Self-diffusion coefficients were determined from the QENS signal in the low-q range, where the signal is dominated by the incoherent scattering of both Ge and Te atoms and reflects their single-particle dynamics on long length and time scales. Given the incoherent cross sections of each species and their relative concentration in the alloy melt, the measured self-diffusion coefficient of Ge1Sb2Te4 represents a mean value weighted by roughly 1/3 Ge and 2/3 Te (the incoherent scattering cross section of Sb is negligibly small). As shown in the inset of Fig. 2, the incoherent relaxation times τinc follow a 1/q2 dependence at low q2 ≤ 0.6 Å−2, which is characteristic of long-range atomic diffusion in liquids in the hydrodynamic limit as q → 0 Å−1 (19). This thus allows us to derive a mean Ge/Te self-diffusion coefficient via DGe/Te = 1/(τincq2). In Fig. 2, the resulting DGe/Te values are fitted with the Arrhenius law, yielding an activation energy Ea,D = 26.41 ± 0.89 kJ mol−1 and a pre-exponent D0 = 1.4 × 10−7 m2 s−1. To our knowledge, there are no experimental diffusivity data available for liquid PCMs. Some partial atomic diffusion coefficients are available from ab initio computer simulations (20) DGe = 4.04 × 10−9 m2 s−1 and DTe = 4.06 × 10−9 m2 s−1 at 1000 K for the same composition, which are close to our value (D ≈ 5.7 × 10−9 m2 s−1) at 1003 K.

Fig. 2 Mean self-diffusion coefficient DGe/Te of liquid Ge1Sb2Te4 derived from incoherent scattering signal at low q.

Inset: q2 dependence of the inverse relaxation time 1/τq. At low q (q2 ≤ 0.6 Å−2), 1/τq follows a q2 dependence (solid straight lines), as expected from hydrodynamic theory as q → 0 Å−1. For q2 > 0.6 Å−2, 1/τq deviates from the q2 dependence due to coherent scattering contributions from a prepeak of S(q) at ~1 Å−1 (see fig. S2).


The breakdown of the SER

According to the SER, the product (D·η)/T and, hence, (D·τα)/T should remain constant as a function of T (Eq. 1). For the liquid PCM Ge1Sb2Te4, this is evidently not the case, as highlighted in Fig. 3A. A marked deviation is observed at 1050 K on approaching Tm (903 K) during cooling, indicating a breakdown of the SER well above the melting point up to at least 1050 K, ~1.16 Tm. For T > 1050 K, the SER seems to hold, although the limited temperature range does not allow for a conclusive assessment for even higher temperatures. Note that we take the SER in its form of D ∝ (τα/T)−1. If G in the Maxwell relation is temperature dependent (as it certainly is for fragile liquids), then the temperature of SER breakdown, in its original form with viscosity, might differ somewhat from the breakdown temperature observed here. In either case, it should occur at relaxation times on the order of 1 ps (from Figs. 1 and 3B), far shorter than in any normal liquid where the breakdown only occurs at nanosecond relaxation times.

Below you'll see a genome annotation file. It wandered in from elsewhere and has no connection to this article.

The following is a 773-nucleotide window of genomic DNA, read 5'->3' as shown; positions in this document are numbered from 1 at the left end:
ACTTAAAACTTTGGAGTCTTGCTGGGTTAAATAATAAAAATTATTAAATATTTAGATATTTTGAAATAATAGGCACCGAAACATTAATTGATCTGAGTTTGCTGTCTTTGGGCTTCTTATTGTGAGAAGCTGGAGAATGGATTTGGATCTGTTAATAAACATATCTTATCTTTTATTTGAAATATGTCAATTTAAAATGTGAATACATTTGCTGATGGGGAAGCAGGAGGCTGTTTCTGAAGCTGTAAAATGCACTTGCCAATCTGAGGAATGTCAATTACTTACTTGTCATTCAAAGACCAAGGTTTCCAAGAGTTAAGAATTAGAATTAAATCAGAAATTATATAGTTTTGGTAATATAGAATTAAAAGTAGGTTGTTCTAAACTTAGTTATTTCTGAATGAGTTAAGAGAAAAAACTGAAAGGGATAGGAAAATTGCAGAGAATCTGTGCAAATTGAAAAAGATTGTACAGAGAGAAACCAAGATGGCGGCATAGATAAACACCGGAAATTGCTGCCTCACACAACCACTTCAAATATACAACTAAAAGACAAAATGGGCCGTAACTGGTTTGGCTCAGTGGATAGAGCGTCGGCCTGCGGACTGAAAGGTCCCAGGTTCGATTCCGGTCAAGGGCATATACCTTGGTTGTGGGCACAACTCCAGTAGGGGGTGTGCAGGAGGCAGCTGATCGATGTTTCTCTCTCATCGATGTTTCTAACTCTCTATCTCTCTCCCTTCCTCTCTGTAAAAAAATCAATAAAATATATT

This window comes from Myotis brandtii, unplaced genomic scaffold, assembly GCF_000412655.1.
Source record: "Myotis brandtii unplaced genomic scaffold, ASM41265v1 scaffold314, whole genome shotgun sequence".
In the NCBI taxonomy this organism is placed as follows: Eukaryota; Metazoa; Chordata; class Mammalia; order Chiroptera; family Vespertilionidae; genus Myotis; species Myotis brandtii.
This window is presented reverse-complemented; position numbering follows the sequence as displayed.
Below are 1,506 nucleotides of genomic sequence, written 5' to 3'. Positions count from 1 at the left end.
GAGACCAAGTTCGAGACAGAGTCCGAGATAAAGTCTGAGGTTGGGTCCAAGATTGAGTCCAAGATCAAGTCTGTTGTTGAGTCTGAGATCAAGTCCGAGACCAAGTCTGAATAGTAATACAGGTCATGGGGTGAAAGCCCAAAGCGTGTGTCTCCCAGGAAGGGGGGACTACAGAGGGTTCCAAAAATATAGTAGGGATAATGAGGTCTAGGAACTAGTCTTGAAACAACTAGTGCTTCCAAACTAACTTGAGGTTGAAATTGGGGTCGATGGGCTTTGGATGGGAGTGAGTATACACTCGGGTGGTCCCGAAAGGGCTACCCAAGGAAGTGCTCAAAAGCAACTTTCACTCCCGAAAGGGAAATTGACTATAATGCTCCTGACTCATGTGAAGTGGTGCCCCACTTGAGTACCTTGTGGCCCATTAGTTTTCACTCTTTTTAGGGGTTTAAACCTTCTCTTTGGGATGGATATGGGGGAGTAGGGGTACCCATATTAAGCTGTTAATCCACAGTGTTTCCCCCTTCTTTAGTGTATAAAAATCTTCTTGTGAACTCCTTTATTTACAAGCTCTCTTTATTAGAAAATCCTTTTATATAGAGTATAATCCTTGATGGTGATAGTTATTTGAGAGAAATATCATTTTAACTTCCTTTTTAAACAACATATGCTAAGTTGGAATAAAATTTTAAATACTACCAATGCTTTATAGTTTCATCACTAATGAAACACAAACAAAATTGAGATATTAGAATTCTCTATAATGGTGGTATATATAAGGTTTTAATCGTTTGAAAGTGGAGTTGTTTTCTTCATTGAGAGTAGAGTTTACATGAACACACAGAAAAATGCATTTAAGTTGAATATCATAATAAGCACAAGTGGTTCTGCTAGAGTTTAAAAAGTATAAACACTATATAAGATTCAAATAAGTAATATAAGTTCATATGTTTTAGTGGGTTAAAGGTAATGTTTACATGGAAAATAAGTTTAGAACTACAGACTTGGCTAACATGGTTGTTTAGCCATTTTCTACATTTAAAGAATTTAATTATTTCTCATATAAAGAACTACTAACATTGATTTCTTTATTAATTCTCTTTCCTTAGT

Fig. 3 The breakdown of the SER in liquid PCMs.

(A) During cooling, (D·τα)/T initially has a constant value at T ≥ 1050 K as expected from the SER but shows a marked positive deviation from the constant below 1050 K as Tm = 903 K is approached, indicating a breakdown of the SER at TSE = 1050 K. Inset: The SER breakdown in water occurs at around 340 K, which is about 1.25 Tm [adapted from Dehaoui et al. (28)]. (B) The data fitting with the fractional SER indicates ξ ≈ 0.60 ± 0.03 for TSE < 1050 K, indicating a strong deviation from the SER, as in (A), while a larger slope with ξ ≈ 0.97 ± 0.11 at higher temperature follows the SER (ξ = 1).

In Fig. 3B, by fitting the data with a fractional SER of the form (21)Embedded Image(2)where 0 < ξ ≤ 1, we see that the high-temperature liquid for T ≥ 1050 K closely follows the SER with an exponent ξ ≈ 0.97 ± 0.11, while ξ ≈ 0.60 ± 0.03 is obtained for T ≤ 1050 K, indicating a strong deviation from the SER. The latter can be related to the decoupling of crystal growth coefficient Ukin and viscosity η for fragile liquids, which is described by the form Ukin ∝ η−ξ* given by Ediger et al. (6). ξ* = 0.67 in a similar PCM Ge2Sb2Te5, estimated by Orava et al. (4) from an empirical correlation with fragility, is close to our ξ ≈ 0.6.

The breakdown of the SER at such high temperatures (>Tm), and short relaxation times, is an important observation because (i) the SER has provided the basis for calculating viscosity and fragility from simulated self-diffusion coefficients and/or crystal growth velocities (or vice versa) of PCMs near Tm (4, 7, 8); (ii) it occurs at temperatures where diffusivities are nearly four orders of magnitude higher (~5 × 10−9 m2 s−1) than where the SER breakdown is observed in conventional glass formers [for instance, for the typical fragile molecular liquid OTP, the SER remains valid down to the much lower diffusivity D ≈ 1.3 × 10−13 m2 s−1 (22) where η ≈ 7.7 Pa·s]; and (iii) it is a feature favorable for fast phase switching behavior required for PCM functions in memory devices.